The flight agreement was the great accomplishment of 1941. It began with what General Greely, chairman of the American staff representatives, called "remarkably quick action," for less than two weeks intervened between the time the subject was broached at the meeting of 11 March and the date the Mexican Government's approval was announced.34 But if the staff conferences of 1941 were the continuation of those held the summer before, then the flight agreement was the culmination of eight months of effort. In its original form, the draft agreement submitted to the Mexican staff representatives by General Greely on 11 March neglected to specify any route for seaplanes, omitted any mention that the subject had been discussed in the previous staff conversations, and failed to include reciprocal privileges for Mexican planes. While the necessary additions were being discussed in the meeting of 11 March, Commander Zermeno, the Mexican naval attaché, expressed the opinion that his government would approve the agreement, but he pointed out that neither he nor any of his colleagues had authority to speak for the government.35  Nevertheless, he was more prescient than the Mexican military representative who had spoken in similar vein at the time of the July 1940 conversations, for on 25 March the head of the delegation announced that the Mexican Government had agreed to the unrestricted use of Mexican airfields by United States military planes en route to Panama, on the under-


standing that the United States would extend a like courtesy. And at the same time the Mexican representatives submitted a list of arms and equipment that they were desirous of obtaining from the United States.36

Although the general lines of agreement were smoothly laid down, the procedural details were somewhat more troublesome. Six meetings during the month of April were devoted entirely to the problem of deciding on a set of flight rules, and by the end of the month most of the particulars were settled. The question whether the planes should follow the usual commercial routes was finally solved by specifically designating the routes permitted; the question to whom the advance notification should be given was settled; and the more embarrassing question whether American flight personnel should be confined to the limits of the fields at which they landed was cleared up by acceding to the wishes of the Mexican Government. By the end of April the flight rules agreed upon in the staff conferences had been approved by the Secretary of War and the Secretary of the Navy, and had been forwarded by them to the Secretary of State in order to obtain the formal approval of both governments. This was done on 22 May by an exchange of notes between the Department of State and the Mexican Embassy.37  But no sooner was the ratification completed than a still more delicate problem arose. For some time, ;the Air Corps had been proposing to send about eighty new-type pursuit planes to Panama, and if they were sent by way of Mexico, a number of Air Corps mechanics would be necessary at each landing field. When this question had been raised during the staff conference of 22 April, the Mexican representatives held that special arrangements would have to be made since this was a topic not covered by the flight agreement. There was no further discussion of the point until after the flight rules agreement was approved.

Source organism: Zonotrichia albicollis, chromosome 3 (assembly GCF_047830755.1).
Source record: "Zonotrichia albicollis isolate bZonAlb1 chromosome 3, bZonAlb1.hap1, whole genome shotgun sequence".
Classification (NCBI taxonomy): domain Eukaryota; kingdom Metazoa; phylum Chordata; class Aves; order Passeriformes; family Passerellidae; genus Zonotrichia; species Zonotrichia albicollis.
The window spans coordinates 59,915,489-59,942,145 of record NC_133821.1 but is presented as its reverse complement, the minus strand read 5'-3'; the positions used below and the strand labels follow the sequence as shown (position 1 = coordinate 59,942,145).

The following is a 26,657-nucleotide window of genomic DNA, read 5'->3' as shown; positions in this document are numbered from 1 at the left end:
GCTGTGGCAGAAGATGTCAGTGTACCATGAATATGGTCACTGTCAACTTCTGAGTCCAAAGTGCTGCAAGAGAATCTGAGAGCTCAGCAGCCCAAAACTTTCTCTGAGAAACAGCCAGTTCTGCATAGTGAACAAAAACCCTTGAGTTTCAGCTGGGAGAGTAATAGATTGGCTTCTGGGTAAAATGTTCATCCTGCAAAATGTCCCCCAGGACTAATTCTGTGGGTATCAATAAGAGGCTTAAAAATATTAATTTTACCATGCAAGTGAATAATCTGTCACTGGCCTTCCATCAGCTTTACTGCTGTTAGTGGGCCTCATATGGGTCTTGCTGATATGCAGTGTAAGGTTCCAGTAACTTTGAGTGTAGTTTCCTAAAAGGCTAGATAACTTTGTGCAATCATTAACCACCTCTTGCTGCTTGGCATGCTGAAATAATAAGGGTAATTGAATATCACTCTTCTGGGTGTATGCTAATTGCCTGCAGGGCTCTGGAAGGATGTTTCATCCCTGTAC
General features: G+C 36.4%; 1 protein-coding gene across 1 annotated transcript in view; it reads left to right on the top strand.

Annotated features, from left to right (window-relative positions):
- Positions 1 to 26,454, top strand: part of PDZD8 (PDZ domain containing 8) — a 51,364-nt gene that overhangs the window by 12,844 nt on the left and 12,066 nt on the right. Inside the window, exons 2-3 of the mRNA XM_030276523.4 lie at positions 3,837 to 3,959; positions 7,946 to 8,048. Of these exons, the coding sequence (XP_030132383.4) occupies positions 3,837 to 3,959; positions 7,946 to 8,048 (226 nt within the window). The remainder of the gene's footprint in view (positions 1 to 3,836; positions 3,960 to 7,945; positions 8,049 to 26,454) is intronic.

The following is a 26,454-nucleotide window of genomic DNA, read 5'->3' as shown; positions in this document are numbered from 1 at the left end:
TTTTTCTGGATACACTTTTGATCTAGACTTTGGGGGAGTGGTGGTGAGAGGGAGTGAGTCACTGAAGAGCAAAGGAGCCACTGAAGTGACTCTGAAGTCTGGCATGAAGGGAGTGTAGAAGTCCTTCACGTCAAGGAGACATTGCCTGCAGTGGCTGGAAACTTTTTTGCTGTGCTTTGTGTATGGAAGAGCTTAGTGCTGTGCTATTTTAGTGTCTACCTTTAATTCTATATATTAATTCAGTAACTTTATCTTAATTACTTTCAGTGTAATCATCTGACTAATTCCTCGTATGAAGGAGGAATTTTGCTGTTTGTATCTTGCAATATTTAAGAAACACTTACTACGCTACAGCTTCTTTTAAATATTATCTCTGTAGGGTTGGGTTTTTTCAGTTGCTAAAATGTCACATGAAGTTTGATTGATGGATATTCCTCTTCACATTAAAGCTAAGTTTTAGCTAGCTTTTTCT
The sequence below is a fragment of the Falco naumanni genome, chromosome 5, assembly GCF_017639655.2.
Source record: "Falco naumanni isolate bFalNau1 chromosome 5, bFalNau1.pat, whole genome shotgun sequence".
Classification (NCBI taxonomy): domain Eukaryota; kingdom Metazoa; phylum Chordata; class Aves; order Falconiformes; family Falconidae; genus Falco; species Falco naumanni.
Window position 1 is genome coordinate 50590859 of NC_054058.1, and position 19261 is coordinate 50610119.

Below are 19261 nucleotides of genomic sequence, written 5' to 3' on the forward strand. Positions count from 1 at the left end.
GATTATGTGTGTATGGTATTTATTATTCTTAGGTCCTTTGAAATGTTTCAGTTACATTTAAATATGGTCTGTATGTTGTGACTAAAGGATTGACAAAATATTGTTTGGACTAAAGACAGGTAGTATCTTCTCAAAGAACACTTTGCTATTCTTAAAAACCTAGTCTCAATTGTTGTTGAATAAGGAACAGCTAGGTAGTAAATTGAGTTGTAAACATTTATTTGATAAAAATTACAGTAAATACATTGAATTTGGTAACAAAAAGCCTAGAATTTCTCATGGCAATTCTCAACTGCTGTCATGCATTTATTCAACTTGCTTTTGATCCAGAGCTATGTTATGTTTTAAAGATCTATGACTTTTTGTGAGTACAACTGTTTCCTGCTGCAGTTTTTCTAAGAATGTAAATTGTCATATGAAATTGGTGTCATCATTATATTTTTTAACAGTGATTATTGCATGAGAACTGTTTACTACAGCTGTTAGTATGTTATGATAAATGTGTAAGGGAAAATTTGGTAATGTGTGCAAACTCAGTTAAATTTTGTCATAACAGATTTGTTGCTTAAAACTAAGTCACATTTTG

Then a misunderstanding, serious enough to have wrecked the staff conversations but for the patience and mutual good will of the men, occurred in the course of pursuing the matter. At the meeting of 6 June the American representatives presented a request for permission to station small detachments of aviation mechanics at the Tampico, Veracruz, and Tapachula airfields. Colonel Guzman, in what must have been a considered reply, cited a provision in the Mexican constitution forbidding the stationing in Mexican territory of the armed forces of another power, although the American representatives pointed out that the mechanics would wear civilian clothes all the time. After some discussion Commander Zermeno offered the suggestion that